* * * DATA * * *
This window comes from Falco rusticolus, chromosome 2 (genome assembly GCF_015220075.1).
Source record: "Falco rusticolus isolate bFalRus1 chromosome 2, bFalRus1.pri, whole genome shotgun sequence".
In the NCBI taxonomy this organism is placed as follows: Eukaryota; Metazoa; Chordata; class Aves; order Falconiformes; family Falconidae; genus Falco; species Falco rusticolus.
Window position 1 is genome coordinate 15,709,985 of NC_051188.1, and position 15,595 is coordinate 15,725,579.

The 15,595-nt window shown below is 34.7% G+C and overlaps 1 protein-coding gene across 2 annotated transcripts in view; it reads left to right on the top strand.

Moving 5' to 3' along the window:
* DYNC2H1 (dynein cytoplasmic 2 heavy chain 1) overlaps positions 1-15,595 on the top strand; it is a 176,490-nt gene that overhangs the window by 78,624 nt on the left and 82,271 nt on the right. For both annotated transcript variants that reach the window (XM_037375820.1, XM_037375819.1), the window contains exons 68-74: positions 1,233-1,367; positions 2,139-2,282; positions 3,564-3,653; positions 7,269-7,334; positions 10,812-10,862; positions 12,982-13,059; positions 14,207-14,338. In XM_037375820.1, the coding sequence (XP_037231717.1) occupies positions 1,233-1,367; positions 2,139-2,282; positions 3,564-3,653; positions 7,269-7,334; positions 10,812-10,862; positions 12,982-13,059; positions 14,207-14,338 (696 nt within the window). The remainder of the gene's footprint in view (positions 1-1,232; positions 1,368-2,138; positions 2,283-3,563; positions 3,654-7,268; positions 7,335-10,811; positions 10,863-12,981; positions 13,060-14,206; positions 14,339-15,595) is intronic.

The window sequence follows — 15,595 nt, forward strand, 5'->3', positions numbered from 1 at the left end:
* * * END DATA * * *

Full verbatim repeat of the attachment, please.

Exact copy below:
This window comes from Falco rusticolus, chromosome 2 (genome assembly GCF_015220075.1).
Source record: "Falco rusticolus isolate bFalRus1 chromosome 2, bFalRus1.pri, whole genome shotgun sequence".
In the NCBI taxonomy this organism is placed as follows: Eukaryota; Metazoa; Chordata; class Aves; order Falconiformes; family Falconidae; genus Falco; species Falco rusticolus.
Window position 1 is genome coordinate 15,709,985 of NC_051188.1, and position 15,595 is coordinate 15,725,579.

The 15,595-nt window shown below is 34.7% G+C and overlaps 1 protein-coding gene across 2 annotated transcripts in view; it reads left to right on the top strand.

Moving 5' to 3' along the window:
* DYNC2H1 (dynein cytoplasmic 2 heavy chain 1) overlaps positions 1-15,595 on the top strand; it is a 176,490-nt gene that overhangs the window by 78,624 nt on the left and 82,271 nt on the right. For both annotated transcript variants that reach the window (XM_037375820.1, XM_037375819.1), the window contains exons 68-74: positions 1,233-1,367; positions 2,139-2,282; positions 3,564-3,653; positions 7,269-7,334; positions 10,812-10,862; positions 12,982-13,059; positions 14,207-14,338. In XM_037375820.1, the coding sequence (XP_037231717.1) occupies positions 1,233-1,367; positions 2,139-2,282; positions 3,564-3,653; positions 7,269-7,334; positions 10,812-10,862; positions 12,982-13,059; positions 14,207-14,338 (696 nt within the window). The remainder of the gene's footprint in view (positions 1-1,232; positions 1,368-2,138; positions 2,283-3,563; positions 3,654-7,268; positions 7,335-10,811; positions 10,863-12,981; positions 13,060-14,206; positions 14,339-15,595) is intronic.

The window sequence follows — 15,595 nt, forward strand, 5'->3', positions numbered from 1 at the left end: